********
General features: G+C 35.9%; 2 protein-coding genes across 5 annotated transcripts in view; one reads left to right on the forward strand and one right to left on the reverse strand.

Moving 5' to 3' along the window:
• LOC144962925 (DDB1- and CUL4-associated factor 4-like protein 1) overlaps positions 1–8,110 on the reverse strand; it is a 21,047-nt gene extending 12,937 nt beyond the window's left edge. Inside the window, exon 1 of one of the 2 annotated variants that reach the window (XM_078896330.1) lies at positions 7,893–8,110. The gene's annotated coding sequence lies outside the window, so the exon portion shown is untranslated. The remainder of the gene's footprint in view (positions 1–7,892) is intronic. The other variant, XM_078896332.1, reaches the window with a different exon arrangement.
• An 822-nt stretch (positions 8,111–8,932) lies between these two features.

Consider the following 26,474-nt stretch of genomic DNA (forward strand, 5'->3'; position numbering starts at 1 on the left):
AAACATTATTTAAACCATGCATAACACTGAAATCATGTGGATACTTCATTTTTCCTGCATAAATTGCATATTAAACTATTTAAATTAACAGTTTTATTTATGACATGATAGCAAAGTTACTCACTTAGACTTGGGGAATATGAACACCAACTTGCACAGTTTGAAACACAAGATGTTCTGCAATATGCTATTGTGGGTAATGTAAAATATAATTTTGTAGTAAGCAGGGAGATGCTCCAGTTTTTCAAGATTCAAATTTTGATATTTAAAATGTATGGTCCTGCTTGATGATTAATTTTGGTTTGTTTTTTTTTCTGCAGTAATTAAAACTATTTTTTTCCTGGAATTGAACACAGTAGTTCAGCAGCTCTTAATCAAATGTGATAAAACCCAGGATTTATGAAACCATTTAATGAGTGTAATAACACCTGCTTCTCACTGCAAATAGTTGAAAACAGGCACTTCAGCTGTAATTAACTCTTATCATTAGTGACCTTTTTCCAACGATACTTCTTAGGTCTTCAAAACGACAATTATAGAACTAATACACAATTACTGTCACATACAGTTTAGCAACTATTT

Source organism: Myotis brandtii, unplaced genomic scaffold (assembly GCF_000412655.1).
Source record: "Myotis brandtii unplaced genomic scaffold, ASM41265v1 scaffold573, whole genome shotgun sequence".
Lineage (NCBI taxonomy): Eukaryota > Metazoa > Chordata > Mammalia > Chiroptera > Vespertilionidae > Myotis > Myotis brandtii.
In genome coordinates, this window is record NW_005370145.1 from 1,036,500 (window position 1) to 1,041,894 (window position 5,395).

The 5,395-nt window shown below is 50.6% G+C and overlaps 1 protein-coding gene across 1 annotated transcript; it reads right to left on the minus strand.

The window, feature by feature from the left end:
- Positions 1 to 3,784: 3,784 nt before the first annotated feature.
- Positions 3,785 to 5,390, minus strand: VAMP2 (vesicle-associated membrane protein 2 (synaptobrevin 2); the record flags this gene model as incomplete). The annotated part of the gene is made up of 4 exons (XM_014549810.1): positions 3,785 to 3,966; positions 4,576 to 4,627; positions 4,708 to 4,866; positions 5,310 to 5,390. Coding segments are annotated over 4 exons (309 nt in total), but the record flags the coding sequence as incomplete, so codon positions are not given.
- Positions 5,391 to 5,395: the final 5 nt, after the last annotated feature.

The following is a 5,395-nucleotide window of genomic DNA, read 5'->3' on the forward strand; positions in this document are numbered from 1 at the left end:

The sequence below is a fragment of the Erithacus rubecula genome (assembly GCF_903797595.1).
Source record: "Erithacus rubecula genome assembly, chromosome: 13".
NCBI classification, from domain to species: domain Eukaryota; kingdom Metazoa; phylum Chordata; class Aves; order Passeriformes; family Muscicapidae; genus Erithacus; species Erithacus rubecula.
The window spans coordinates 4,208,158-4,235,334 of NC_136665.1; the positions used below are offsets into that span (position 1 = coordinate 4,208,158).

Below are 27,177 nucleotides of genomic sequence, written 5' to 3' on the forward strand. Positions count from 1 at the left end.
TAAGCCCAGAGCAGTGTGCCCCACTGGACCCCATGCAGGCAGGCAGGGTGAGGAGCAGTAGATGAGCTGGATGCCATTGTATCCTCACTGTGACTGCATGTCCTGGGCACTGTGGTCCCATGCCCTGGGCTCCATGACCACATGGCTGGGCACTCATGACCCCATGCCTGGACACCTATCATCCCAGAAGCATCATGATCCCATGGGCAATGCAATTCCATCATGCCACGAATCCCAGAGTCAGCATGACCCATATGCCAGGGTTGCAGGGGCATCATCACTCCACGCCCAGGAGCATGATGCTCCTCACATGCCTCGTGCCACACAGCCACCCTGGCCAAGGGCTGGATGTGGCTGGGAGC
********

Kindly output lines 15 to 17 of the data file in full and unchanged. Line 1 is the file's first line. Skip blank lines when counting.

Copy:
- Positions 5,391 to 5,395: the final 5 nt, after the last annotated feature.

The following is a 5,395-nucleotide window of genomic DNA, read 5'->3' on the forward strand; positions in this document are numbered from 1 at the left end:

The sequence below is a fragment of the Erithacus rubecula genome (assembly GCF_903797595.1).